SA lovers scoop up lockdown diamonds

File: Anglo American's De Beers unit last week reported a plunge in earnings but some of the smaller South African players said they have been pleasantly surprised by the extent of local lockdown jewellery-buying.

File: Anglo American's De Beers unit last week reported a plunge in earnings but some of the smaller South African players said they have been pleasantly surprised by the extent of local lockdown jewellery-buying.

REUTERS

JOHANNESBURG - South African lockdown lovers are giving the local diamond sector a boost.

Local polishers say the forced proximity of being locked down is giving couples, that loving feeling.

Nungu Diamonds has reported an increase of 60 percent since the lockdown began in March.

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South Africa's diamond industry is famed all over the world but even before people were locked down at home, prices were already weakening -- as was demand.

Anglo American's De Beers unit last week reported a plunge in earnings but some of the smaller South African players who polish the rough diamonds that De Beers and other miners unearth said they have been pleasantly surprised by the extent of local lockdown jewellery-buying.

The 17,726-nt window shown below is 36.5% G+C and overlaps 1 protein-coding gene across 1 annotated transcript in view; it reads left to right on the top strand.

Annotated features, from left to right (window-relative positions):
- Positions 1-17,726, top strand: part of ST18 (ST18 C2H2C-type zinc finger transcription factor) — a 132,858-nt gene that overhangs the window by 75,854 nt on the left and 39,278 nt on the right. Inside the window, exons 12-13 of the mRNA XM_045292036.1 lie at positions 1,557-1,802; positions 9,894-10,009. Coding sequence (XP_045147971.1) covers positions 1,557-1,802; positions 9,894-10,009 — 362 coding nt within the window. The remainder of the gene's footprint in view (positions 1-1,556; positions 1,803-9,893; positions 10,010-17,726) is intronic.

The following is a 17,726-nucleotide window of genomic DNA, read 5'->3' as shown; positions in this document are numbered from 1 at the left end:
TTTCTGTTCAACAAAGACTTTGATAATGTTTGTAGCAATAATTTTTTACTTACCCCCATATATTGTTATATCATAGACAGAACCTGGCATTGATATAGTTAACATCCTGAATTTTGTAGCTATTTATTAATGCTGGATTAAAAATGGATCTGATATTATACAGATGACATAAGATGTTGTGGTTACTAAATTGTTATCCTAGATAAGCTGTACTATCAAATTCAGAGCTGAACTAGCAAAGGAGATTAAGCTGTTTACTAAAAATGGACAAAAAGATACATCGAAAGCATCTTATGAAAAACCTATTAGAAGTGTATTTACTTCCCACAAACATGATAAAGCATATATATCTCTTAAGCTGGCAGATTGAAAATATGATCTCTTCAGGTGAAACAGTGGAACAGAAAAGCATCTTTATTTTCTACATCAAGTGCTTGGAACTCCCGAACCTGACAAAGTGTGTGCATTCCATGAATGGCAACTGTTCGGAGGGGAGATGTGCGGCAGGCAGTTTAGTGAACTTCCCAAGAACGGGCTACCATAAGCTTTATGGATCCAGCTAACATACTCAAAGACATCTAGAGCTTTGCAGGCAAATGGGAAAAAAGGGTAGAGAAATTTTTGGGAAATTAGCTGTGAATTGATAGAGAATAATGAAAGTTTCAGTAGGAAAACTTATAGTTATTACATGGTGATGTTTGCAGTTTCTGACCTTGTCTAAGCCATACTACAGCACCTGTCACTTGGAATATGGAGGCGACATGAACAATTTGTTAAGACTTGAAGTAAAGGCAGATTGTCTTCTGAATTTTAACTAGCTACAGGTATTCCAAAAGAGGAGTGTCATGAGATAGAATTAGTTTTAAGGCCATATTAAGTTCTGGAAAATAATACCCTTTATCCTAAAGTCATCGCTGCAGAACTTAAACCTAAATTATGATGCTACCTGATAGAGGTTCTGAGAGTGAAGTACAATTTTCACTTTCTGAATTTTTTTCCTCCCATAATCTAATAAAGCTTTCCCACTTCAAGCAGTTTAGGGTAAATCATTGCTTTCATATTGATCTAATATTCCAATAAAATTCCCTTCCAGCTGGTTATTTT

Enforced proximity is apparently kindling romance and feel-good spending.

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Kealeboga Pule's cutting and polishing firm, Nungu Diamonds, said its custom-made jewellery sales have grown 60 percent, since South Africa imposed a strict lockdown in March.

Pule said, "where I'm specifically passionate is in seeing South Africans and Africans consuming these diamonds. It's one thing to go all over the world and telling people what they know, they know our diamonds are amazing, it's another altogether to educate our local South Africans and Africans to say, 'begin to enjoy them and also learn their value' because they are a store of wealth."

Customers have been using their time at home for online consultations and lining up their purchases for when stores reopened in June.

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That turned out to be the Nungu's best month for a year.

Lower global demand has depressed the prices of uncut, unpolished rough stones bought from mines.

That's bad news for suppliers like Thoko Diamonds.

In a typical year, the family firm would ordinarily supply more than 500 carats.

So far this year, it has sold fewer than 20 and profits have fallen 65 percent as exports dried up.

It's now turned to jewellery-making to boost its profits hoping its new line in finished earrings will appeal to the local market.

Source
eNCA